Last September, asked for a list of names of all people who applied for the fund, but the Attorney General’s Office denied the request saying it would violate the applicants’ privacy.

But a second request last week was approved and the list of all people who have been approved for payment was released.

Scott Farah of Meredith, and Donald Dodge of Belmont, pleaded guilty to the scheme.
Dodge served six years and is out of prison while Farah, who pleaded guilty to fraud in 2010 and received a 15-year sentence was released Nov. 25, 2022.

Adam and Susan McIllvene of Maine, spoke to New Hampshire Business Review in 2021 when they opposed an early release for Farah.

They claimed to have lost $850,000 in the FRM scheme and are on the list to receive money from the state fund. Not all who lost money applied for it.

Farah said he lost everything in his life including his wife, and two boys because of “misplaced priorities” and he called his crimes “an addiction” in a “Letters from Prison” essay for Progressive Prisons Ministries.

“You can’t think of anything but the next deal,” Farah wrote.

Officials believe Farah began his business in 1989 and kept the Ponzi scheme up by stealing from previous clients and that once it went into bankruptcy, much of what was left did not go to victims but to pay off debts and fees.

Farah explains in his “letter” that the type of behavior he became drawn to had him “borrowing” money from client’s escrow accounts.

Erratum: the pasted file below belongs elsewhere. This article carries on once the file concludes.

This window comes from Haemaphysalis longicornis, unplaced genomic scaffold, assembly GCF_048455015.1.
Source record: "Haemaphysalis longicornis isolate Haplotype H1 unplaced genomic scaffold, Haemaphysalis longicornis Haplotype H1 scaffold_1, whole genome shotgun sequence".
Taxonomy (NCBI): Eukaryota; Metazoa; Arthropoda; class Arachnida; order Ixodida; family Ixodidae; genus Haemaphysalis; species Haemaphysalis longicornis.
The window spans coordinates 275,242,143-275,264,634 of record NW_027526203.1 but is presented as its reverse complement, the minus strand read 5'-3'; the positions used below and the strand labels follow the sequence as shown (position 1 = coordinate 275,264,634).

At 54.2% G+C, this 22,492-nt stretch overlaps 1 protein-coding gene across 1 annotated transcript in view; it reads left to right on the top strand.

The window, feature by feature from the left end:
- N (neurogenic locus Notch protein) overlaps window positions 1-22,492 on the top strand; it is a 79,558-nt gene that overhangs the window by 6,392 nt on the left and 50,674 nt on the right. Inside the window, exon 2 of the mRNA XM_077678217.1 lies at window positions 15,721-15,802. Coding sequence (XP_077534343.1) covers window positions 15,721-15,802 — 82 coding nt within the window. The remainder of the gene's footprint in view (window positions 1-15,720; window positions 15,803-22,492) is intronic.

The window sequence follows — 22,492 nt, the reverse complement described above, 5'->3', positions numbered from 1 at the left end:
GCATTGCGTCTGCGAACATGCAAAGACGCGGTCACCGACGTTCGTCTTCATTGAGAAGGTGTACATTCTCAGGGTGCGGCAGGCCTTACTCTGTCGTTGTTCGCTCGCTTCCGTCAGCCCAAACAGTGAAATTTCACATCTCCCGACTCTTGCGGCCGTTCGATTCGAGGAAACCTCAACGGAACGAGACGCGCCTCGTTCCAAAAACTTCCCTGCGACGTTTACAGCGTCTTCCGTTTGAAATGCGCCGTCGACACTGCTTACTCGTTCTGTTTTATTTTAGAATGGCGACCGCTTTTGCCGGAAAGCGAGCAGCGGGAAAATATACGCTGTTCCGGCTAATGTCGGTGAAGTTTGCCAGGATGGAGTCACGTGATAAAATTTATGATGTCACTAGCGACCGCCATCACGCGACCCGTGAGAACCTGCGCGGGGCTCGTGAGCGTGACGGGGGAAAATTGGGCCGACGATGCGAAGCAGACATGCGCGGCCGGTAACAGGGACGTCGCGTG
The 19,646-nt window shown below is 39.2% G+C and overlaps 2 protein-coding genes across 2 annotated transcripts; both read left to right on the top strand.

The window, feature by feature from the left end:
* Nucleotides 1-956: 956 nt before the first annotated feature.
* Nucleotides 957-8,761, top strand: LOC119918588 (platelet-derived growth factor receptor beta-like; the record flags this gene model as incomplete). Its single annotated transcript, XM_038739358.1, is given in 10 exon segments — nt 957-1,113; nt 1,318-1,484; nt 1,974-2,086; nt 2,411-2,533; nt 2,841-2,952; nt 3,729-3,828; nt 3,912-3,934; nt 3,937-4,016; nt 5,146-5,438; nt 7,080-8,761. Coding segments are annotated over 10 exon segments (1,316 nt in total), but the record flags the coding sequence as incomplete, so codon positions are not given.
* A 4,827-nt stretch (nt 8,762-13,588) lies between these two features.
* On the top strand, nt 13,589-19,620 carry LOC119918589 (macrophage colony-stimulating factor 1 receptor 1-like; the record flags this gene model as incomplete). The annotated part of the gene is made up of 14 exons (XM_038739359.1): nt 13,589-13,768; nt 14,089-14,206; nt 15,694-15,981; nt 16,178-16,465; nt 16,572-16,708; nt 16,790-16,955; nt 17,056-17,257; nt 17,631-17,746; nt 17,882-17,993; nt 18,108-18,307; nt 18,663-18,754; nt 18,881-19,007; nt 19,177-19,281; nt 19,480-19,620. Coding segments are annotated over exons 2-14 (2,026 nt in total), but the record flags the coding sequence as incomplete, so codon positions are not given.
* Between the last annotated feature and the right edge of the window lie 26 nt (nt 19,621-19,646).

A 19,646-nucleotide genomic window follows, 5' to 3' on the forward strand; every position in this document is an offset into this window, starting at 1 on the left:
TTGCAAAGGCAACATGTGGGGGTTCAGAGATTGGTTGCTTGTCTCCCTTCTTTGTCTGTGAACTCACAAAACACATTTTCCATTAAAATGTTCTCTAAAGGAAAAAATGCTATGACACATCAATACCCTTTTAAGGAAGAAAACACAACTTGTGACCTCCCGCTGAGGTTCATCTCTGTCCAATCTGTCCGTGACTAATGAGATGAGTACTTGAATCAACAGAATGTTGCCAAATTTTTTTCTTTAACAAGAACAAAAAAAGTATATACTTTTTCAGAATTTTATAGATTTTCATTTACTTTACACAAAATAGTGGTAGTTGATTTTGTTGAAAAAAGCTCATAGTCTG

“Why? so I could do more deals,” Farah wrote.

When the real estate market in New Hampshire collapsed in 2009, Farah said, “I couldn’t put the money back and I lost everything.”

In prison in Pennsylvania, he wrote he has turned his life around to focus on God and helping other people learn how to make money. Farah said following the 2009 collapse, he became suicidal.

“Because my priorities were out of whack, I lost it all,” noting his wife of 20 years had left him. His attorney forced him to testify to “state Congress” about what he had done. He was on the front page of newspapers daily.

“I was the most notorious person in New Hampshire,” Farah said, and the media was on him.

But in, fact, he said it was his notoriety – or infamy – that had him being sought out by drug dealers to teach them about the business behind bars.

“I had no way to make things right with the people I hurt,” he wrote.

Some consider FRM among the worst-ever investment scams in the state, which left three state departments pointing fingers at each other over who dropped the ball.

The Attorney General’s Office, the Banking Commission, and state securities regulators all pointed blame at one another.

Files later revealed that some complaints about FRM had been made to both the Bureau of Securities and the Banking Department in the years before the collapse. Then-state Banking Commissioner Peter Hildreth quietly left his job.

Bureau of Securities head Mark Connolly, resigned in 2010 to protest what he charged was a cover-up by state officials. He wrote a book about FRM titled “Cover-up,” ran for governor in 2016 and died three years later.

The Attorney General’s website explained that the 2016 New Hampshire Legislature passed SB 155, which created the Financial Resources Mortgage (FRM) Victims’ Contribution Recovery Fund. It was substantially amended in 2021 as part of HB2. The statute is codified at RSA Chapter 359-P and amended in 2021 Excerpt from Laws 2021, Chapter 91 . The fund offered payments to qualified persons who suffered financial losses as a result of the FRM fraud and an administrator was hired to verify all claims.